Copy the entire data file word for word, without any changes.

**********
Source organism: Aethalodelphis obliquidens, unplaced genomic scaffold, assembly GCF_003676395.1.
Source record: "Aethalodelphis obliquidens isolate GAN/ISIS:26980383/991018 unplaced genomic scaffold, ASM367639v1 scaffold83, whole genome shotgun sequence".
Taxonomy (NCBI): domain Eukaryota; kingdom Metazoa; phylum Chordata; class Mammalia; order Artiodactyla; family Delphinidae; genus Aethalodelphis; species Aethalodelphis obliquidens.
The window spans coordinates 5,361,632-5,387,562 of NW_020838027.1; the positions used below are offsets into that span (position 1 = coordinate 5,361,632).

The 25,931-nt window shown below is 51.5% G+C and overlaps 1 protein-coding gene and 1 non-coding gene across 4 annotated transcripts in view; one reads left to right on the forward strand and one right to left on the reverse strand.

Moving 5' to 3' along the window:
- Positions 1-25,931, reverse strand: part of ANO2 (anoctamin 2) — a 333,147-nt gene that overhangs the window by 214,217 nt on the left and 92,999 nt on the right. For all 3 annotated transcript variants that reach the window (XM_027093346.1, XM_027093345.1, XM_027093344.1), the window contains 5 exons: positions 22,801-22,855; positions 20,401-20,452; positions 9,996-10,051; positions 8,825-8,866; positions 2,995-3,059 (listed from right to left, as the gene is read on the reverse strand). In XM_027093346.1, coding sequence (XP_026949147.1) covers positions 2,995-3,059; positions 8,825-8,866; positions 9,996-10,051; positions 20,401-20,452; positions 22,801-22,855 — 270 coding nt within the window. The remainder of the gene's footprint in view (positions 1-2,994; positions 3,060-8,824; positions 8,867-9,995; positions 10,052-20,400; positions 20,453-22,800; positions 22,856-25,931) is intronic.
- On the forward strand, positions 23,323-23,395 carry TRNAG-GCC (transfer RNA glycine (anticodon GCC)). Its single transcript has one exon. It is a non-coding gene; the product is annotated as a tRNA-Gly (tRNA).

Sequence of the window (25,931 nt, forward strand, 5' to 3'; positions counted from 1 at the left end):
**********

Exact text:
Source organism: Aethalodelphis obliquidens, unplaced genomic scaffold, assembly GCF_003676395.1.
Source record: "Aethalodelphis obliquidens isolate GAN/ISIS:26980383/991018 unplaced genomic scaffold, ASM367639v1 scaffold83, whole genome shotgun sequence".
Taxonomy (NCBI): domain Eukaryota; kingdom Metazoa; phylum Chordata; class Mammalia; order Artiodactyla; family Delphinidae; genus Aethalodelphis; species Aethalodelphis obliquidens.
The window spans coordinates 5,361,632-5,387,562 of NW_020838027.1; the positions used below are offsets into that span (position 1 = coordinate 5,361,632).

The 25,931-nt window shown below is 51.5% G+C and overlaps 1 protein-coding gene and 1 non-coding gene across 4 annotated transcripts in view; one reads left to right on the forward strand and one right to left on the reverse strand.

Moving 5' to 3' along the window:
- Positions 1-25,931, reverse strand: part of ANO2 (anoctamin 2) — a 333,147-nt gene that overhangs the window by 214,217 nt on the left and 92,999 nt on the right. For all 3 annotated transcript variants that reach the window (XM_027093346.1, XM_027093345.1, XM_027093344.1), the window contains 5 exons: positions 22,801-22,855; positions 20,401-20,452; positions 9,996-10,051; positions 8,825-8,866; positions 2,995-3,059 (listed from right to left, as the gene is read on the reverse strand). In XM_027093346.1, coding sequence (XP_026949147.1) covers positions 2,995-3,059; positions 8,825-8,866; positions 9,996-10,051; positions 20,401-20,452; positions 22,801-22,855 — 270 coding nt within the window. The remainder of the gene's footprint in view (positions 1-2,994; positions 3,060-8,824; positions 8,867-9,995; positions 10,052-20,400; positions 20,453-22,800; positions 22,856-25,931) is intronic.
- On the forward strand, positions 23,323-23,395 carry TRNAG-GCC (transfer RNA glycine (anticodon GCC)). Its single transcript has one exon. It is a non-coding gene; the product is annotated as a tRNA-Gly (tRNA).

Sequence of the window (25,931 nt, forward strand, 5' to 3'; positions counted from 1 at the left end):